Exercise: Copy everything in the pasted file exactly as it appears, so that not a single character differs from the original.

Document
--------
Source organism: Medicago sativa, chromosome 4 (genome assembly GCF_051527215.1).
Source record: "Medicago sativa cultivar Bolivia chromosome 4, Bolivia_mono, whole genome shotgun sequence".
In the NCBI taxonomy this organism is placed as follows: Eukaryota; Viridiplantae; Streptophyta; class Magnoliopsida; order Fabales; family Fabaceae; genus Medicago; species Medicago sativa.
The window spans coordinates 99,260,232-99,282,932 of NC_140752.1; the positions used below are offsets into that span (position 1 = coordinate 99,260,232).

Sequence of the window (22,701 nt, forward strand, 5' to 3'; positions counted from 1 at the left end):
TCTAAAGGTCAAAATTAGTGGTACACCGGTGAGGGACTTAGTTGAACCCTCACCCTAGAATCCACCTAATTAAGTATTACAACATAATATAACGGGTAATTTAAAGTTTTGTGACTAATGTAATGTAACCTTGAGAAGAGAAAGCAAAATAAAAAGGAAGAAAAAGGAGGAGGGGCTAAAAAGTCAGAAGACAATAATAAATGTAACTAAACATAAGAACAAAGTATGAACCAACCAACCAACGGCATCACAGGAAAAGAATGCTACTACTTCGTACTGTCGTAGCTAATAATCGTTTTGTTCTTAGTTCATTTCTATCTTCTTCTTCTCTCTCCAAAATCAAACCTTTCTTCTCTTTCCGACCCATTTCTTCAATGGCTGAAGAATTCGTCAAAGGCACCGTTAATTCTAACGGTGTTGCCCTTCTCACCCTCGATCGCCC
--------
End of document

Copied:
Source organism: Medicago sativa, chromosome 4 (genome assembly GCF_051527215.1).
Source record: "Medicago sativa cultivar Bolivia chromosome 4, Bolivia_mono, whole genome shotgun sequence".
In the NCBI taxonomy this organism is placed as follows: Eukaryota; Viridiplantae; Streptophyta; class Magnoliopsida; order Fabales; family Fabaceae; genus Medicago; species Medicago sativa.
The window spans coordinates 99,260,232-99,282,932 of NC_140752.1; the positions used below are offsets into that span (position 1 = coordinate 99,260,232).

Sequence of the window (22,701 nt, forward strand, 5' to 3'; positions counted from 1 at the left end):
TCTAAAGGTCAAAATTAGTGGTACACCGGTGAGGGACTTAGTTGAACCCTCACCCTAGAATCCACCTAATTAAGTATTACAACATAATATAACGGGTAATTTAAAGTTTTGTGACTAATGTAATGTAACCTTGAGAAGAGAAAGCAAAATAAAAAGGAAGAAAAAGGAGGAGGGGCTAAAAAGTCAGAAGACAATAATAAATGTAACTAAACATAAGAACAAAGTATGAACCAACCAACCAACGGCATCACAGGAAAAGAATGCTACTACTTCGTACTGTCGTAGCTAATAATCGTTTTGTTCTTAGTTCATTTCTATCTTCTTCTTCTCTCTCCAAAATCAAACCTTTCTTCTCTTTCCGACCCATTTCTTCAATGGCTGAAGAATTCGTCAAAGGCACCGTTAATTCTAACGGTGTTGCCCTTCTCACCCTCGATCGCCC